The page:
Birth Control Pill Recall: Why Is Alysena-28 Being Yanked From Shelves?

By iScienceTimes Staff on April 10, 2013 12:00 PM EDT

birth control
A Canadian pharmaceutical company recalled one of its birth control pills after it was determined that the lot of 50,000 packs contained extra placebo pills. (Photo: Creative Commons)

A drug distributor in Canada has issued an emergency recall for one of its birth control pills. Now, Canadian pharmacies are pulling Alysena-28 from their shelves after it was determined that the lot of Alysena-28 birth control pills recalled contained an extra week of placebo sugar pills.

The lot of pills contained 50,000 packages of Alysena-28, distributed throughout Canada. CTV News reports that Alysena-28 is sold in British Columbia, New Brunswick, Newfoundland and Labrador, Nova Scotia, Ontario, P.E.I. and Quebec.

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A pack of birth control pills normally contain one week's worth of placebo pills to remind users to keep taking them, but the recalled lot of Alysena-28 contained two weeks' worth of the sugar pills.

The drug's distributor, Apotex, Canada's largest pharmaceutical company, told wholesalers and retailers Friday about the recall, but failed to warn women who take the pill. The faulty lot of Alysena-28 was released back in Dec. 2012 - meaning that women had been taking the botched lot of birth control pills for four months before the company released the recall.

CBC News reports that the company initially deemed the recall a voluntary class 2, but later upgraded the recall to a more serious class 1. According to the U.S. Food and Drug Administration, a class 2 recall is issued when the use of a drug may cause temporary adverse, but treatable, health consequences, and when the probability of dangerous side effects is believed to be remote.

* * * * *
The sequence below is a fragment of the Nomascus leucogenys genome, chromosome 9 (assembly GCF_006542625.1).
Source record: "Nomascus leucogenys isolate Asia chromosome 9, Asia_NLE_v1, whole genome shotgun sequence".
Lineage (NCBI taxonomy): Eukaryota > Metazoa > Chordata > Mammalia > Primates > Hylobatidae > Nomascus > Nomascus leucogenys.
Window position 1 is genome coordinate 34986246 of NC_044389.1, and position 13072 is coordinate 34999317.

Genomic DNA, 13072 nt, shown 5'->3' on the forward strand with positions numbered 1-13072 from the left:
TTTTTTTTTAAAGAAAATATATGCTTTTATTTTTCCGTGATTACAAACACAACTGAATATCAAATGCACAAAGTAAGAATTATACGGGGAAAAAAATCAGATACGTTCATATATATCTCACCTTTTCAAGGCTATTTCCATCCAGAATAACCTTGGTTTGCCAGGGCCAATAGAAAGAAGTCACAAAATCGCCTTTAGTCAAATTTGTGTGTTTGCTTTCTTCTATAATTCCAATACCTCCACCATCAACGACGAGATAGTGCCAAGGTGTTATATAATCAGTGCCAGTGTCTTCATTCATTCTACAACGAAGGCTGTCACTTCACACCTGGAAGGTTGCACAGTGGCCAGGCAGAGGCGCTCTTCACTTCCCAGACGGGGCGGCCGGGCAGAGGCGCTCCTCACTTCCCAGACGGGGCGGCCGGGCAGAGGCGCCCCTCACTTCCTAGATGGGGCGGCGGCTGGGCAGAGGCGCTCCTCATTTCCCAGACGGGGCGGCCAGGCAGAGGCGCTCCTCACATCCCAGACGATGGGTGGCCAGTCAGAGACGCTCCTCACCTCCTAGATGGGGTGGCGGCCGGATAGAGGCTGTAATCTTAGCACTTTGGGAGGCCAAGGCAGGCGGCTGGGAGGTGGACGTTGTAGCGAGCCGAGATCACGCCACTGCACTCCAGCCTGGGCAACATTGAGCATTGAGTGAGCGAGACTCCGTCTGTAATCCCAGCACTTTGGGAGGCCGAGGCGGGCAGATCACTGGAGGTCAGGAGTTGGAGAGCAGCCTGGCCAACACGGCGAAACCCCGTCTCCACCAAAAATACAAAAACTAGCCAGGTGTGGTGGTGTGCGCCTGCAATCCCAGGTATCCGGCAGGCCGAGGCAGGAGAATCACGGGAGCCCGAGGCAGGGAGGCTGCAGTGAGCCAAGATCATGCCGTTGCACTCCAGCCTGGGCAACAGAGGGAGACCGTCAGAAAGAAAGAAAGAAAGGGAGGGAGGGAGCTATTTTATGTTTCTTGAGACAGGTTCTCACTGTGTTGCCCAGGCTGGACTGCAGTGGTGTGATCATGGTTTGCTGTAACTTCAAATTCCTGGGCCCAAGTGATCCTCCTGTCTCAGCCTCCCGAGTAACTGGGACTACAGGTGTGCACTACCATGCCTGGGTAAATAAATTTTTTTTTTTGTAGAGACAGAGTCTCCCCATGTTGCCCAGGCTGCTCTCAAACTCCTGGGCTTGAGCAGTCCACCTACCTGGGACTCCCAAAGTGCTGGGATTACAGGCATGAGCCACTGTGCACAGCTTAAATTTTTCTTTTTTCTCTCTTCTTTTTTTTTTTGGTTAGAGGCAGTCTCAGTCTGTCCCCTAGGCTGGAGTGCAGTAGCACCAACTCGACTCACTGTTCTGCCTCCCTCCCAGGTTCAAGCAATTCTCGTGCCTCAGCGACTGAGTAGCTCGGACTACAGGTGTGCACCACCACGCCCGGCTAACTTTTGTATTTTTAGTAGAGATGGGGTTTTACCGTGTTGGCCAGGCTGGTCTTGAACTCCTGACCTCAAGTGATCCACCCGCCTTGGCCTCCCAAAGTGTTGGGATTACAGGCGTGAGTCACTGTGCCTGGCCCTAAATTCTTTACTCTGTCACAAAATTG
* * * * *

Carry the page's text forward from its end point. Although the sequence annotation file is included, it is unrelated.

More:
A Class 1 recall, on the other hand, is issued when there is very good reason to believe the drug will cause serious and adverse health consequences, or even death.

Health Canada, the government agency that oversees national public health in Canada, tweeted Monday about the recall, identifying the lot number as LF01899A and advising consumers to talk with their doctors.

One pharmacy, Vancouver-based London Drugs, has taken it upon themselves to contact the more than 350 women who received the birth control pill from their pharmacy. The pharmacy even offered their customers free pregnancy tests and morning-after pills.

One woman, 30-year-old Jacqueline Belo, said she thought her heart was going to stop when she heard about the recall and saw that her packet of Alysena-28 birth control pills matched the recalled lot number. "I am definitely not ready to have kids," she told The Globe And Mail.

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